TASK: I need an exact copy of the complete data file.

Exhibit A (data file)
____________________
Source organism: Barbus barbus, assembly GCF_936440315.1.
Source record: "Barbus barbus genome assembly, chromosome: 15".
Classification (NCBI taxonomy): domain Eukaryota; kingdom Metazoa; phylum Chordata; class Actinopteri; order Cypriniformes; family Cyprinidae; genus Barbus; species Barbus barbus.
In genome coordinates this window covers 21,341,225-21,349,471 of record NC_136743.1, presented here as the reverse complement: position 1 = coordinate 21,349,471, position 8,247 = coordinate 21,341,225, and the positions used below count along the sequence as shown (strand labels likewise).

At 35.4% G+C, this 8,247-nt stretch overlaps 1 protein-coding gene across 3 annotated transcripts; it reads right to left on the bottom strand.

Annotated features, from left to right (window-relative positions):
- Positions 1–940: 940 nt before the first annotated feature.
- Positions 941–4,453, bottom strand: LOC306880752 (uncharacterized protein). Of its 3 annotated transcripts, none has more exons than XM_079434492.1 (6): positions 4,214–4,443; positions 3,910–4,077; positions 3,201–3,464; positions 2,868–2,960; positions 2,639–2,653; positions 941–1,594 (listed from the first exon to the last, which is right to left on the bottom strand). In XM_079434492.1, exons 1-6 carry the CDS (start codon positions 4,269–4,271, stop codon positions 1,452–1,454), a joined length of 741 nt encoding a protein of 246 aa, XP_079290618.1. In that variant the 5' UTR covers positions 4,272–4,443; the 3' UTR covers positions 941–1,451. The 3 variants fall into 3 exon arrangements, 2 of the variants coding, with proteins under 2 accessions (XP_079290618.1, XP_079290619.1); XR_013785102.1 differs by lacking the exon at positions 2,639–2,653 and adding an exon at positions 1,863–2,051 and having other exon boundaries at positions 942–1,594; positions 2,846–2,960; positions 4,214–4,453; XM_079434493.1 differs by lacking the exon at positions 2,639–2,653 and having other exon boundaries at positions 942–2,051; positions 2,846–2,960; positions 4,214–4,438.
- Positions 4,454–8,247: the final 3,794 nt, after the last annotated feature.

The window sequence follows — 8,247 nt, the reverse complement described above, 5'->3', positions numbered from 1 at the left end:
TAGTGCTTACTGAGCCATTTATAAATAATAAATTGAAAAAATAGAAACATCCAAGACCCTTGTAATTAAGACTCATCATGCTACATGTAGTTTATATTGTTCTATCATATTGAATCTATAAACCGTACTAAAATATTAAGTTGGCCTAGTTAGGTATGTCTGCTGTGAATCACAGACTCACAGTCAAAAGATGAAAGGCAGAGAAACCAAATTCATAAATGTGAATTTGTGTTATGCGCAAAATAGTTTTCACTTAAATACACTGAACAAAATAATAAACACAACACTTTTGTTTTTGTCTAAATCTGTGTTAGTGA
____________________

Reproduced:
Source organism: Barbus barbus, assembly GCF_936440315.1.
Source record: "Barbus barbus genome assembly, chromosome: 15".
Classification (NCBI taxonomy): domain Eukaryota; kingdom Metazoa; phylum Chordata; class Actinopteri; order Cypriniformes; family Cyprinidae; genus Barbus; species Barbus barbus.
In genome coordinates this window covers 21,341,225-21,349,471 of record NC_136743.1, presented here as the reverse complement: position 1 = coordinate 21,349,471, position 8,247 = coordinate 21,341,225, and the positions used below count along the sequence as shown (strand labels likewise).

At 35.4% G+C, this 8,247-nt stretch overlaps 1 protein-coding gene across 3 annotated transcripts; it reads right to left on the bottom strand.

Annotated features, from left to right (window-relative positions):
- Positions 1–940: 940 nt before the first annotated feature.
- Positions 941–4,453, bottom strand: LOC306880752 (uncharacterized protein). Of its 3 annotated transcripts, none has more exons than XM_079434492.1 (6): positions 4,214–4,443; positions 3,910–4,077; positions 3,201–3,464; positions 2,868–2,960; positions 2,639–2,653; positions 941–1,594 (listed from the first exon to the last, which is right to left on the bottom strand). In XM_079434492.1, exons 1-6 carry the CDS (start codon positions 4,269–4,271, stop codon positions 1,452–1,454), a joined length of 741 nt encoding a protein of 246 aa, XP_079290618.1. In that variant the 5' UTR covers positions 4,272–4,443; the 3' UTR covers positions 941–1,451. The 3 variants fall into 3 exon arrangements, 2 of the variants coding, with proteins under 2 accessions (XP_079290618.1, XP_079290619.1); XR_013785102.1 differs by lacking the exon at positions 2,639–2,653 and adding an exon at positions 1,863–2,051 and having other exon boundaries at positions 942–1,594; positions 2,846–2,960; positions 4,214–4,453; XM_079434493.1 differs by lacking the exon at positions 2,639–2,653 and having other exon boundaries at positions 942–2,051; positions 2,846–2,960; positions 4,214–4,438.
- Positions 4,454–8,247: the final 3,794 nt, after the last annotated feature.

The window sequence follows — 8,247 nt, the reverse complement described above, 5'->3', positions numbered from 1 at the left end:
TAGTGCTTACTGAGCCATTTATAAATAATAAATTGAAAAAATAGAAACATCCAAGACCCTTGTAATTAAGACTCATCATGCTACATGTAGTTTATATTGTTCTATCATATTGAATCTATAAACCGTACTAAAATATTAAGTTGGCCTAGTTAGGTATGTCTGCTGTGAATCACAGACTCACAGTCAAAAGATGAAAGGCAGAGAAACCAAATTCATAAATGTGAATTTGTGTTATGCGCAAAATAGTTTTCACTTAAATACACTGAACAAAATAATAAACACAACACTTTTGTTTTTGTCTAAATCTGTGTTAGTGA